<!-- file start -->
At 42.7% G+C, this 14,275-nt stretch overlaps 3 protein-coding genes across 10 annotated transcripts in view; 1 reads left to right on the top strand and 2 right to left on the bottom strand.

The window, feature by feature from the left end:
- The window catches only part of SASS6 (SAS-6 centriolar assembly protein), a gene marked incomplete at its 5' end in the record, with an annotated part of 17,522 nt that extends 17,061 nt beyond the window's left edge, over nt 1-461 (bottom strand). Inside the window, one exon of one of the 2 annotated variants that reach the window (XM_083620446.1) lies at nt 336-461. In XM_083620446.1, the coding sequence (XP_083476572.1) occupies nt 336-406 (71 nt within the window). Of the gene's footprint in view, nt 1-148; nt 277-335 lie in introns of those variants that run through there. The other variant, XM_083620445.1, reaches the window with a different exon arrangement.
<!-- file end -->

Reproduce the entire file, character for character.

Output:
At 42.7% G+C, this 14,275-nt stretch overlaps 3 protein-coding genes across 10 annotated transcripts in view; 1 reads left to right on the top strand and 2 right to left on the bottom strand.

The window, feature by feature from the left end:
- The window catches only part of SASS6 (SAS-6 centriolar assembly protein), a gene marked incomplete at its 5' end in the record, with an annotated part of 17,522 nt that extends 17,061 nt beyond the window's left edge, over nt 1-461 (bottom strand). Inside the window, one exon of one of the 2 annotated variants that reach the window (XM_083620446.1) lies at nt 336-461. In XM_083620446.1, the coding sequence (XP_083476572.1) occupies nt 336-406 (71 nt within the window). Of the gene's footprint in view, nt 1-148; nt 277-335 lie in introns of those variants that run through there. The other variant, XM_083620445.1, reaches the window with a different exon arrangement.